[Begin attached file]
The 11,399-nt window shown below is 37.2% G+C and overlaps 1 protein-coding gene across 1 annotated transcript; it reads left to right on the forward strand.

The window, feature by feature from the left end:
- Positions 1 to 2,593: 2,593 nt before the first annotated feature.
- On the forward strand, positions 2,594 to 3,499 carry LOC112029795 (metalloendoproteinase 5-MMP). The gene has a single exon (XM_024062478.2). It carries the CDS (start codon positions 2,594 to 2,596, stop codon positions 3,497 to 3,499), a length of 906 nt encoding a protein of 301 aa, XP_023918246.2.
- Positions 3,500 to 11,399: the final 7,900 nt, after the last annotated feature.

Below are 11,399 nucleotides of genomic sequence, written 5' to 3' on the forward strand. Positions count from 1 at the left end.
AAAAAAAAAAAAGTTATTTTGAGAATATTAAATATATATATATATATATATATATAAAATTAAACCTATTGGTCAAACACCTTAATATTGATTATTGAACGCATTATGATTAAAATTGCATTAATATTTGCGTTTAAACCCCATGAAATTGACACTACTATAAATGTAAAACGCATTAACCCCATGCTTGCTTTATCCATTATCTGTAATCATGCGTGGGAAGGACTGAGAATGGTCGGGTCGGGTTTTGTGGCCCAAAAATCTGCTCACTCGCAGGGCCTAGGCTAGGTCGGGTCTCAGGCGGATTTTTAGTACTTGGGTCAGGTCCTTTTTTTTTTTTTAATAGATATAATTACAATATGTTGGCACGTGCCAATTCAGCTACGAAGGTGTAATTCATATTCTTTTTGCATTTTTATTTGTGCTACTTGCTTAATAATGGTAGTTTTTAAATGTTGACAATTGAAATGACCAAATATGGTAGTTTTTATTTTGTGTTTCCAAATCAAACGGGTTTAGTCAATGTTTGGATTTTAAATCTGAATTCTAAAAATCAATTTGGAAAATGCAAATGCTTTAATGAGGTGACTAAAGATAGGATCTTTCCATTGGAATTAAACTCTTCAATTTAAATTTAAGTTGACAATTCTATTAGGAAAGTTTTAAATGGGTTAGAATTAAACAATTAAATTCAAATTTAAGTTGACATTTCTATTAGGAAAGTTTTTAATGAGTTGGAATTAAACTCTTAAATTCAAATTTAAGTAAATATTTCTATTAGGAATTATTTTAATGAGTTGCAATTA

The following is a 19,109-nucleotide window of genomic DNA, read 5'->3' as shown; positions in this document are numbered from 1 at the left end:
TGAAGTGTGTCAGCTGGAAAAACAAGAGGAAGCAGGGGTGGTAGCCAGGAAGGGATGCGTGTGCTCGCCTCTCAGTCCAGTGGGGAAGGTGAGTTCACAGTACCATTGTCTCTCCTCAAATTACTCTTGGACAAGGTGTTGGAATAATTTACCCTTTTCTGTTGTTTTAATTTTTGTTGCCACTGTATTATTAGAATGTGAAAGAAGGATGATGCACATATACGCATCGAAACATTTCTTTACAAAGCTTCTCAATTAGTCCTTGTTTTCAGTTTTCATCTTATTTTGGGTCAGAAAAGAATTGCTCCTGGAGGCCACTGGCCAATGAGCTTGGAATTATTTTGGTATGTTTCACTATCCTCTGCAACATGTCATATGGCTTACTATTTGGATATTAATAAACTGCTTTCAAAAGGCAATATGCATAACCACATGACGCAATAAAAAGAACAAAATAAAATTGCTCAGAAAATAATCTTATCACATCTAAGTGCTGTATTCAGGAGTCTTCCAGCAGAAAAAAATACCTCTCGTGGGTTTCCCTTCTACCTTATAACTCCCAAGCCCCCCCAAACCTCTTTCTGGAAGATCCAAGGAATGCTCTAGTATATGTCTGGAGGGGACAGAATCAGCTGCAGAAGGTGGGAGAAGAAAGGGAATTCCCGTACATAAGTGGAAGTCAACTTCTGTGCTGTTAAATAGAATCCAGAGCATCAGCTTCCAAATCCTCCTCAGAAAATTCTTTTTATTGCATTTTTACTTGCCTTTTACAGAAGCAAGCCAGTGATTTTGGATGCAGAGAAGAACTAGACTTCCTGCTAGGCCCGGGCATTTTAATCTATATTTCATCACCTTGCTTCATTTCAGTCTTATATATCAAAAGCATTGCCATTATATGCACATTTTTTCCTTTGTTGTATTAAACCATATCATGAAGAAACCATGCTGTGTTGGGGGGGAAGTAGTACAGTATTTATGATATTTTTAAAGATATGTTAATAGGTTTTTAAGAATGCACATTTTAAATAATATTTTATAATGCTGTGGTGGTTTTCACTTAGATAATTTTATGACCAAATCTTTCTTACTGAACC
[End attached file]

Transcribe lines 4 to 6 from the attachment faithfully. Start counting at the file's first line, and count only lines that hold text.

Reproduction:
- On the forward strand, positions 2,594 to 3,499 carry LOC112029795 (metalloendoproteinase 5-MMP). The gene has a single exon (XM_024062478.2). It carries the CDS (start codon positions 2,594 to 2,596, stop codon positions 3,497 to 3,499), a length of 906 nt encoding a protein of 301 aa, XP_023918246.2.
- Positions 3,500 to 11,399: the final 7,900 nt, after the last annotated feature.

Below are 11,399 nucleotides of genomic sequence, written 5' to 3' on the forward strand. Positions count from 1 at the left end.